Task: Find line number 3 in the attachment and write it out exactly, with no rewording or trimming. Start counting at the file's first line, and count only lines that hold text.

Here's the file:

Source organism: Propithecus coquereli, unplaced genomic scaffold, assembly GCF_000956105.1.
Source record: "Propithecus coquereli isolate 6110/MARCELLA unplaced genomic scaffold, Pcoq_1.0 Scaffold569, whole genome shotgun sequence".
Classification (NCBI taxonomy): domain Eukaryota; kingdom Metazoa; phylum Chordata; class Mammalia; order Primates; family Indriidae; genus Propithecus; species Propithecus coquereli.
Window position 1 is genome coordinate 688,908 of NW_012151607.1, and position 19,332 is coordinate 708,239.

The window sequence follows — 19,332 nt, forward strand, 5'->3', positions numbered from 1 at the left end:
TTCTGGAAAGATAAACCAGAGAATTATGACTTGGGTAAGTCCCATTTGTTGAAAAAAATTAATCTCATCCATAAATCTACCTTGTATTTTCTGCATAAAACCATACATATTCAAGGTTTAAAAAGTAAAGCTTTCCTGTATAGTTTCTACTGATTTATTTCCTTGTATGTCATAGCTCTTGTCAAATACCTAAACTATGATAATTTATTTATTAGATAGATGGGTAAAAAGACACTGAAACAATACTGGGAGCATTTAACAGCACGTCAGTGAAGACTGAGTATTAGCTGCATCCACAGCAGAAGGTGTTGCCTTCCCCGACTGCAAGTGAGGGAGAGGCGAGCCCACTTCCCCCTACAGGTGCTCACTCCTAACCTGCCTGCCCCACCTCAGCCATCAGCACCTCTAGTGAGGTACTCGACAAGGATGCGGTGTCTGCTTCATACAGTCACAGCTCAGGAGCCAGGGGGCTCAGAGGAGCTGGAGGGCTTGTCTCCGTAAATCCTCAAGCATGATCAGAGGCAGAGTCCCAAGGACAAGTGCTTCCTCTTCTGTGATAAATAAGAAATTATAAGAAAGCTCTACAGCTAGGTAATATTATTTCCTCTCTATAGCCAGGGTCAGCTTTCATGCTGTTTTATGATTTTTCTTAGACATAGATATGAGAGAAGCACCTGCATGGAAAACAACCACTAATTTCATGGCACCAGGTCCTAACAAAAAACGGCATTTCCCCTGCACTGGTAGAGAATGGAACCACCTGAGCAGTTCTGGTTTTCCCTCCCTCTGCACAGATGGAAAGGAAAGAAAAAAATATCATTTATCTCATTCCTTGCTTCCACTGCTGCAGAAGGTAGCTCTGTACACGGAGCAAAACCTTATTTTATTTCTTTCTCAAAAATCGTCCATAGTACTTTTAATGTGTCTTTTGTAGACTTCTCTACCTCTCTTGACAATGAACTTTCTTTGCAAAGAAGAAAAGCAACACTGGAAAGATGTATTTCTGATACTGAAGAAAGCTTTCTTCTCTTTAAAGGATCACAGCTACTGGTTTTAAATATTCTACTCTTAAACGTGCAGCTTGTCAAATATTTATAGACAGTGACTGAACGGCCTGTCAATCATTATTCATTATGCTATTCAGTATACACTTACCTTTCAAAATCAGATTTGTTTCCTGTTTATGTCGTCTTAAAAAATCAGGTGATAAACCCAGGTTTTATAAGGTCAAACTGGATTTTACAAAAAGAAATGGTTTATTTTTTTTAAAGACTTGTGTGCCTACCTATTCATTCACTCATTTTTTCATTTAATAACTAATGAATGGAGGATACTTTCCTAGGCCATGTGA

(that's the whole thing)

Classification (NCBI taxonomy): domain Eukaryota; kingdom Metazoa; phylum Chordata; class Mammalia; order Primates; family Indriidae; genus Propithecus; species Propithecus coquereli.